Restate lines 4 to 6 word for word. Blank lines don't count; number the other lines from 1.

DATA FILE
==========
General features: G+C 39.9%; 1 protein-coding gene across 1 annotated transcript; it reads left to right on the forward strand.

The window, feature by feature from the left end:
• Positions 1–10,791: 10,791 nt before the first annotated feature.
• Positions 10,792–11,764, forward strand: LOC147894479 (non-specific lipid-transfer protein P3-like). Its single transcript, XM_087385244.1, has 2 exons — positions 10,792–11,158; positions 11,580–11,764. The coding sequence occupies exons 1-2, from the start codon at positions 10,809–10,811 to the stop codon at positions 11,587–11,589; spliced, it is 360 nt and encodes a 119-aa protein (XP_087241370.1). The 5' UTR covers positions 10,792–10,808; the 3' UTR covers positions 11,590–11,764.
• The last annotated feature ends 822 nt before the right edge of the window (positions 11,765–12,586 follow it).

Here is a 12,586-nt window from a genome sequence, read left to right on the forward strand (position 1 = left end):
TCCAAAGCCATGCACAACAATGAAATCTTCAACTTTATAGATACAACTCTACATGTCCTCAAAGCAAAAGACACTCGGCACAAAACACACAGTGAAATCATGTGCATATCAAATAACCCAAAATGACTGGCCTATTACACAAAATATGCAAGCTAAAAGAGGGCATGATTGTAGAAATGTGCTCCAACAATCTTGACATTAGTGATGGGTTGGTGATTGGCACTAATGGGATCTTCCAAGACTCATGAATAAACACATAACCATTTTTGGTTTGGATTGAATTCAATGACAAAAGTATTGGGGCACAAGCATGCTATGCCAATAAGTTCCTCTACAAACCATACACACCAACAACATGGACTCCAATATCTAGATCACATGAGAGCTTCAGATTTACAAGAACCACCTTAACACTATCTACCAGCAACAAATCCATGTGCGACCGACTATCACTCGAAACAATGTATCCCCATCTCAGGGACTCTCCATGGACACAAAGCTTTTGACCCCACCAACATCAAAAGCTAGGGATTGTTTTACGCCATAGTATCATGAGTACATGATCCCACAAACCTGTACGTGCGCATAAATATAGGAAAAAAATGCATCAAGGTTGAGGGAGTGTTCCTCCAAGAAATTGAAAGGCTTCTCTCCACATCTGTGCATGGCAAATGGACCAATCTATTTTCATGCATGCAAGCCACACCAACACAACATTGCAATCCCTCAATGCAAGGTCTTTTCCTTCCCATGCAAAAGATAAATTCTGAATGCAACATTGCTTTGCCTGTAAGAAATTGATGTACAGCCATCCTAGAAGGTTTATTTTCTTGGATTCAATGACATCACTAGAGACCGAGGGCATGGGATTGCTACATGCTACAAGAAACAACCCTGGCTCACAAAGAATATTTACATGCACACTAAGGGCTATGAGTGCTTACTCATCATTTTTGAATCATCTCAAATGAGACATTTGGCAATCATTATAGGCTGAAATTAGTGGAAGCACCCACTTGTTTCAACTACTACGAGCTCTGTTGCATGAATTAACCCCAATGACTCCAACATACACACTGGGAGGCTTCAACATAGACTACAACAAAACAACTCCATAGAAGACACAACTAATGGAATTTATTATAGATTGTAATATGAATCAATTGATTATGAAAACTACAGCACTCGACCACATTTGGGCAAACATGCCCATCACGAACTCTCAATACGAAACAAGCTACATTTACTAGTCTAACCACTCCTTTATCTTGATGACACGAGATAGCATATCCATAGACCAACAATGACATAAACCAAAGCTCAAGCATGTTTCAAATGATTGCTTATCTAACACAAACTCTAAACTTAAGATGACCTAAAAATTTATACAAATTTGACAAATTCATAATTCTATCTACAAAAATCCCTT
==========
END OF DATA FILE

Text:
• Positions 10,792–11,764, forward strand: LOC147894479 (non-specific lipid-transfer protein P3-like). Its single transcript, XM_087385244.1, has 2 exons — positions 10,792–11,158; positions 11,580–11,764. The coding sequence occupies exons 1-2, from the start codon at positions 10,809–10,811 to the stop codon at positions 11,587–11,589; spliced, it is 360 nt and encodes a 119-aa protein (XP_087241370.1). The 5' UTR covers positions 10,792–10,808; the 3' UTR covers positions 11,590–11,764.
• The last annotated feature ends 822 nt before the right edge of the window (positions 11,765–12,586 follow it).

Here is a 12,586-nt window from a genome sequence, read left to right on the forward strand (position 1 = left end):